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Helen Maguire

A few years ago, a good friend of ours, Keith Paddick, introduced us to the concept of the “Art of Doing Nothing.” In fact, NWC published his essay on the topic in last year’s January issue.

As it turns out, Keith is not alone in thinking that we ought to promote this “art.”

In 1972, columnist Harold Pullman Coffin proposed that National Nothing Day “un-event” be observed annually on January 16. In 1973, it was added to Chase’s Calendar of Events. It is not actually a public holiday, because that would require an act of Congress.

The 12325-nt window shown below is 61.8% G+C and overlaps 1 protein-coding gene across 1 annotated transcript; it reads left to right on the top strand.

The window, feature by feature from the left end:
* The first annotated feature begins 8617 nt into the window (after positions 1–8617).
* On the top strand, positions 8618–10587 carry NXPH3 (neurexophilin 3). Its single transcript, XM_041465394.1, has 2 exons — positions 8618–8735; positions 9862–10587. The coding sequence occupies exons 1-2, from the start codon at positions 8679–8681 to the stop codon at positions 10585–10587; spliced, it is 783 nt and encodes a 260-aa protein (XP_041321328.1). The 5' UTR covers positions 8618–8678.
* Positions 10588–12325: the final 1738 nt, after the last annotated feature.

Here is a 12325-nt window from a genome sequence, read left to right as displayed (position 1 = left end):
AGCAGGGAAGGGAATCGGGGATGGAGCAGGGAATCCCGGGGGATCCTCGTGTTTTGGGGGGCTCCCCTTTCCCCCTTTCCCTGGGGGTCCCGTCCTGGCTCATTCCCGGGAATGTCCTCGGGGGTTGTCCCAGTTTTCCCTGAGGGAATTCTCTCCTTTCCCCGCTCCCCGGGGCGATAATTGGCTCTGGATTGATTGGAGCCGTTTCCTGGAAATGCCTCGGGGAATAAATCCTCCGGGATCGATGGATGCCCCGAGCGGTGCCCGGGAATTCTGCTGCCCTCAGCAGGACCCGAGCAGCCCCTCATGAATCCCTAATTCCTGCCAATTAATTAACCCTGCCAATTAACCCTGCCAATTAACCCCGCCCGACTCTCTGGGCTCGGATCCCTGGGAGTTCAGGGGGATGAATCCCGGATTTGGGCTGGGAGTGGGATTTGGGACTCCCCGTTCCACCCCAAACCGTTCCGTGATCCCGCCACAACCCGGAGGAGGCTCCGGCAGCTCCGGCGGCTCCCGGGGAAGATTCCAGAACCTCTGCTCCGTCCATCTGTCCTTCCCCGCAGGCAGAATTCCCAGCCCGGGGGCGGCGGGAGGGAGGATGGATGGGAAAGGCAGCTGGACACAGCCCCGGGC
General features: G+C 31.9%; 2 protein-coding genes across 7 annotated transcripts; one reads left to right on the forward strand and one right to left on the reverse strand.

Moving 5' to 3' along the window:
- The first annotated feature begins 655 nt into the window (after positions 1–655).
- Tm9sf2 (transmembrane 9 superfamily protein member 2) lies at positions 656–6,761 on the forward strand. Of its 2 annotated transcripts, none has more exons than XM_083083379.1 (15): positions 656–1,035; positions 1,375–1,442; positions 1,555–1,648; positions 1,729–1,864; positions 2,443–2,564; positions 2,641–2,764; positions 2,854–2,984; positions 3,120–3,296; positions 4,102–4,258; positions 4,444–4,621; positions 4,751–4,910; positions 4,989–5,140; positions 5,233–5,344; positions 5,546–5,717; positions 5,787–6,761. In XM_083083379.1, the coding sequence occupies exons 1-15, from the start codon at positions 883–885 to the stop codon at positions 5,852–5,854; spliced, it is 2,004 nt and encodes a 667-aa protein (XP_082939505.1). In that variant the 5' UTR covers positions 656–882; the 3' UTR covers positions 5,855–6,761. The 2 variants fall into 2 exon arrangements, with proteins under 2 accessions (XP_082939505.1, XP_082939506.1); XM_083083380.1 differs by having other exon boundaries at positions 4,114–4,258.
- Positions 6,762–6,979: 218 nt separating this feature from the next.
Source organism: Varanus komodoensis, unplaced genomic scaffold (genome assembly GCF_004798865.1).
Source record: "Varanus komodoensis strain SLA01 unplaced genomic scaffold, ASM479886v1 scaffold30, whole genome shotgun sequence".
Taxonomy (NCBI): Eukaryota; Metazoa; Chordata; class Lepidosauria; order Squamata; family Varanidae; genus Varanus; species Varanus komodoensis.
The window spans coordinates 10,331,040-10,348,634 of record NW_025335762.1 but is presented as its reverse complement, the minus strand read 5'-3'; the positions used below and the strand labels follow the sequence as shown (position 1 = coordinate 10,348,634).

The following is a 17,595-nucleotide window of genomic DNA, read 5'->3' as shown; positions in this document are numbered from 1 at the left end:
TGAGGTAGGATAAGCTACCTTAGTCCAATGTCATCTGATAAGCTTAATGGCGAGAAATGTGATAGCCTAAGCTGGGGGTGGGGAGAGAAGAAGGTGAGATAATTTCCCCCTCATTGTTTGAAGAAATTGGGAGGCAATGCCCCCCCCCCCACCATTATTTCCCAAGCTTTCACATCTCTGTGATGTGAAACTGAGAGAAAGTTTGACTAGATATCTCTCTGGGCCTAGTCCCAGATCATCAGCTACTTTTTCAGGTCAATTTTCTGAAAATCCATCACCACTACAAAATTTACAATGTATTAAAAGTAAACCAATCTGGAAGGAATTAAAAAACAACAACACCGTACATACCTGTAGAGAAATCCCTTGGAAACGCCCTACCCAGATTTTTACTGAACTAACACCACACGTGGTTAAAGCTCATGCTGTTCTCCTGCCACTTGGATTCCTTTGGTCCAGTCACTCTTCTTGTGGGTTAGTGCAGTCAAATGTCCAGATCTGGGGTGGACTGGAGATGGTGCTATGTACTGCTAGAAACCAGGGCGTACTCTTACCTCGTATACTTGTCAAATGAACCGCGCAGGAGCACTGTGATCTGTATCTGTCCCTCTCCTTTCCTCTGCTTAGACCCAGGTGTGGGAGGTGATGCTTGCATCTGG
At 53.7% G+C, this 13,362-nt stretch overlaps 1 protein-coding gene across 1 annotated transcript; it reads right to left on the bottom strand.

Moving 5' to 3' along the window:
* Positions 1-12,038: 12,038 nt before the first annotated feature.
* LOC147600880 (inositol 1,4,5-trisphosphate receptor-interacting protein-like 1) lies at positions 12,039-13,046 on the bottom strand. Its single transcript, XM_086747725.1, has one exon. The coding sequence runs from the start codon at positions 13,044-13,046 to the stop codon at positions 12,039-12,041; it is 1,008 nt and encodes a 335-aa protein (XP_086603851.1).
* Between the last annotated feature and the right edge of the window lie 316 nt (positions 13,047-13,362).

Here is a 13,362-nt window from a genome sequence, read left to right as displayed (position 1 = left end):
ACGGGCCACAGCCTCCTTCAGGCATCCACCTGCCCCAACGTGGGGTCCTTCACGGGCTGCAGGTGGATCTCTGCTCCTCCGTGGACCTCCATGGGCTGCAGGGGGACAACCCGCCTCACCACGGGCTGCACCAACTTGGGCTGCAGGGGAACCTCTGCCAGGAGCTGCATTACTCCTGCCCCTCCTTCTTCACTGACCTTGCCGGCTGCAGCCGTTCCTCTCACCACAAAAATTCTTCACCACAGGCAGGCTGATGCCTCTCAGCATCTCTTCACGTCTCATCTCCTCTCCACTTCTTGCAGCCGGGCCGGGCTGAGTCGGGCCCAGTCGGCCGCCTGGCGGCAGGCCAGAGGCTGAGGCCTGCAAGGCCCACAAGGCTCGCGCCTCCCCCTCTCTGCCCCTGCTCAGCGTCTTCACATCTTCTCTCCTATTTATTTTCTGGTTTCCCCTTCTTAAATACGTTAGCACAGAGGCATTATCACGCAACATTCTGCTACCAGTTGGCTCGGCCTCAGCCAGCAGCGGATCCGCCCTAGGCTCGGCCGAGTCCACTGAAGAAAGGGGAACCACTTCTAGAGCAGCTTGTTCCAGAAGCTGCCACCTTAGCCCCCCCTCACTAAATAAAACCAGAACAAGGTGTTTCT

Its purpose is: “to provide Americans with one National day when they can just sit without celebrating, observing or honoring anything.”
It is sponsored by Coffin’s National Nothing Foundation, registered in Capitola, California.

The third Monday of every January has subsequently been inaugurated as Martin Luther King Jr. Day which falls between the 15th and 21st. This means that once every seven years January 16th will fall on MLK day (effectively usurping the very nature of Nothing Day).

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